Characterisation of iron oxide encrusted microbial fossils

Alan Levett, Emma J. Gagen, Llew Rintoul, Paul Guagliardo, Hui Diao, Paulo M. Vasconcelos, Gordon Southam

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6 Citations (Scopus)


Robust methods for the characterisation of microbial biosignatures in geological matrices is critical for developing mineralogical biosignatures. Studying microbial fossils is fundamental for our understanding of the role microorganisms have played in elemental cycling in modern and ancient environments on Earth and potentially Mars. Here, we aim to understand what promotes the fossilisation of microorganisms after the initial stages of biomineralisation, committing bacteriomorphic structures to the geological record within iron-rich environments. Mineral encrusted cell envelope structures were routinely identified within a goethite-rich vein that cross-cut the saprolite (iron ore) of a weathered banded iron formation (BIF) system in the Quadrilátero Ferrífero, Brazil. The preservation of potential organic and mineralogical biosignatures associated with these fossils was characterised using the following high-resolution analytical techniques: scanning and transmission electron microscopy, focused ion beam scanning electron microscopy, nanoscale secondary ion mass spectrometry, synchrotron-based Fourier transform infrared spectroscopy and Raman spectroscopy. Electron microscopy demonstrated that mineral nucleation associated with a range of cell envelope structures typically followed the extant cell templates. These biologically-influenced iron-rich minerals are microcrystalline with minimal secondary growth. In contrast, intracellular mineralisation formed larger minerals that grew inward from the cell membrane to infill intracellular voids after cell death. A three dimensional reconstruction of encrusted cell envelopes in a fossilised biofilm suggests that microorganisms may be able to replicate, during the initial stages of mineralisation. Carbon and nitrogen signatures are preserved associated with the cell envelope structures; however, there were no conclusive mineralogical biosignatures associated with the mineralised cell envelopes highlighting the classical importance of morphology and elemental biosignatures in determining the biogenicity of bacteriomorphic structures.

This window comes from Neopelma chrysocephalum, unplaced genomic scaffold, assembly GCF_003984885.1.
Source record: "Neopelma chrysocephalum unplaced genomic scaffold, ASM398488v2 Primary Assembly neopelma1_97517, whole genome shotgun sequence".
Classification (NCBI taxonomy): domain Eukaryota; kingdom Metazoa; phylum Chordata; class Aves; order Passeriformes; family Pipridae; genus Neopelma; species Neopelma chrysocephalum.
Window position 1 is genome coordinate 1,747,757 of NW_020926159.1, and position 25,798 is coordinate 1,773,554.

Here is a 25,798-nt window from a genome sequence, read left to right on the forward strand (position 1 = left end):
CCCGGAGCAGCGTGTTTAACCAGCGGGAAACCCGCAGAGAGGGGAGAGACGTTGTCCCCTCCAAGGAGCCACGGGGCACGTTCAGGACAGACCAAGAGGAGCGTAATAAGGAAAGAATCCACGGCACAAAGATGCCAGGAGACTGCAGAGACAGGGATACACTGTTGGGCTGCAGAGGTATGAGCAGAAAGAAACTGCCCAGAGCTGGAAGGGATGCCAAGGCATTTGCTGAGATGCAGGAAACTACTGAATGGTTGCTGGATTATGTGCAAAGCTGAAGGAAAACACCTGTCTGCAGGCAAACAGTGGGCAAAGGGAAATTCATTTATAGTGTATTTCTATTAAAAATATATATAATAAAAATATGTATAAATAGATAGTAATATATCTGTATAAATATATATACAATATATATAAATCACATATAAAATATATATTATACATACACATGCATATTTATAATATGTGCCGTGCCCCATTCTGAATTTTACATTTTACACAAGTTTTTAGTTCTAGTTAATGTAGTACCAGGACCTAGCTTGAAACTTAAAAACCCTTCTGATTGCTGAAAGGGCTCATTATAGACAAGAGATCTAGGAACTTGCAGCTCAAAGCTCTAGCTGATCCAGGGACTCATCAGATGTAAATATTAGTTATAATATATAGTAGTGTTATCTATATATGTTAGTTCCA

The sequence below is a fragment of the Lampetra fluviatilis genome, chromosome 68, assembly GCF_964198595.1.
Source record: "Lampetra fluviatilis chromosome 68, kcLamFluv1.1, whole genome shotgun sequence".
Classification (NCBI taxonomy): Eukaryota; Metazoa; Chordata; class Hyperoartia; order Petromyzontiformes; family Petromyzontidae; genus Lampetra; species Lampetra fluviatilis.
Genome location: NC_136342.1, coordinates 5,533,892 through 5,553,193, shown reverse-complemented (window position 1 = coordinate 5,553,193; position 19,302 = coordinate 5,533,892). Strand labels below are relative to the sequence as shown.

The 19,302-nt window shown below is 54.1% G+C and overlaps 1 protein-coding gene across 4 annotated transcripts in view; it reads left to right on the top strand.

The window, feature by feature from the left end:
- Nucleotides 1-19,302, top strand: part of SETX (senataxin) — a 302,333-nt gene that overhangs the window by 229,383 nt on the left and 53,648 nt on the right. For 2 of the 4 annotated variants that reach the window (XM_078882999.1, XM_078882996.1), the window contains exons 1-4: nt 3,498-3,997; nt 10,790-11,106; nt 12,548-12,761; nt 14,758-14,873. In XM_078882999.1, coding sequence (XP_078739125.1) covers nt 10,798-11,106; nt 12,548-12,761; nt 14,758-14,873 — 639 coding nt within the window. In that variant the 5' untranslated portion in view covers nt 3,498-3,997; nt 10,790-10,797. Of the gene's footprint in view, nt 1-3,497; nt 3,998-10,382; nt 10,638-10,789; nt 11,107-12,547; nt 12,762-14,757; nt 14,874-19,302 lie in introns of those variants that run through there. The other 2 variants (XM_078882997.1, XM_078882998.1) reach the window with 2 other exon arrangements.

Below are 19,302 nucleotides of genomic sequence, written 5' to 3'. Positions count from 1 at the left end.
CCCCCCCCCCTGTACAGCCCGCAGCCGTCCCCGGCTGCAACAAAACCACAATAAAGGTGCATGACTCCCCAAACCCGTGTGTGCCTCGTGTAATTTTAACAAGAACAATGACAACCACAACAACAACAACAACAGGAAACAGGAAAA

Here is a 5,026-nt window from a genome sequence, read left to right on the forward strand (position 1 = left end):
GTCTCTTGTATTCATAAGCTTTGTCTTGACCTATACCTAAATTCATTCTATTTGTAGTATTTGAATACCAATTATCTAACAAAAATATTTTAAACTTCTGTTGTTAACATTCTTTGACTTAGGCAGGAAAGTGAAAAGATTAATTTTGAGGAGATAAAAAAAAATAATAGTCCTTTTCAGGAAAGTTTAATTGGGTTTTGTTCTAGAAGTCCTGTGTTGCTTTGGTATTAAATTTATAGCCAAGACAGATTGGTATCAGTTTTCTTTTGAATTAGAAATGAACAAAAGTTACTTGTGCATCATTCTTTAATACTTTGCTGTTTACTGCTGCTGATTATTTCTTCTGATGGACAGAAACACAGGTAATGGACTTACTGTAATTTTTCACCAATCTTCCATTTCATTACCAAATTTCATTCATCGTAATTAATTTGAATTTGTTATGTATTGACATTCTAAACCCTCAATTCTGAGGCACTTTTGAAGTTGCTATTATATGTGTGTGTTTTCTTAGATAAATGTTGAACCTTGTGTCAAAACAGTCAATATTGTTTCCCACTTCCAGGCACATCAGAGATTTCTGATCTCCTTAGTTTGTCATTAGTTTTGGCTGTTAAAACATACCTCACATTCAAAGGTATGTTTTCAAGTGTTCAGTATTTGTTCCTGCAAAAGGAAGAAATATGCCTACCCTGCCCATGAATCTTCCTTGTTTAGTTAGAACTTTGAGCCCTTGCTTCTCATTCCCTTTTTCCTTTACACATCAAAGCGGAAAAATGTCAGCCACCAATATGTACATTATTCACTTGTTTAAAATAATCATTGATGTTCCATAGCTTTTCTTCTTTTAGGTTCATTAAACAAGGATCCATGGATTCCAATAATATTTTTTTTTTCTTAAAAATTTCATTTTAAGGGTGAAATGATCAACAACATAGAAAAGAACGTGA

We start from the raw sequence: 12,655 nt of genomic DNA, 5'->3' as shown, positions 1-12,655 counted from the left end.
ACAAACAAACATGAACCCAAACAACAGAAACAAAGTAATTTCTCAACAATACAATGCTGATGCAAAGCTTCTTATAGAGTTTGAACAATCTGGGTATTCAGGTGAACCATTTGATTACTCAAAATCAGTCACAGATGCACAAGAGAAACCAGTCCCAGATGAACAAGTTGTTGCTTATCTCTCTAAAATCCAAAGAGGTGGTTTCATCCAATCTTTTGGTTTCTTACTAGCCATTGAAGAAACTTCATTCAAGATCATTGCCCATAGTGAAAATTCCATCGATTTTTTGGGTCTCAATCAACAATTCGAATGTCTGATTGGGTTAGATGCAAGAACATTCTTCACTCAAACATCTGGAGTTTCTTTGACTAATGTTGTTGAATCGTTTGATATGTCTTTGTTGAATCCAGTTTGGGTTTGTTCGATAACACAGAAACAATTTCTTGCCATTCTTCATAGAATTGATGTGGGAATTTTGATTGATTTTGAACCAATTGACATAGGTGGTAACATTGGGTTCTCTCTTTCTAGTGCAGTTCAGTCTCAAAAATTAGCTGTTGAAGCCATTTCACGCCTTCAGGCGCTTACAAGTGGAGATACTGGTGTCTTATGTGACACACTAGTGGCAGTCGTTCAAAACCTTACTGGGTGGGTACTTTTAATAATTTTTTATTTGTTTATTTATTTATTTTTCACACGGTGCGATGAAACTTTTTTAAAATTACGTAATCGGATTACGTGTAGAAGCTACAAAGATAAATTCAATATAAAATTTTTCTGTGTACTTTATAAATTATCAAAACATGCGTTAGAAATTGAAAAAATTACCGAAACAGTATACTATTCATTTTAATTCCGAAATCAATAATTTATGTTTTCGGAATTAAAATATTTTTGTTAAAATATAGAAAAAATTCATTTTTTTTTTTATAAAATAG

Original languageEnglish
Article number9889
JournalScientific Reports
Issue number1
Publication statusPublished - 1 Dec 2020


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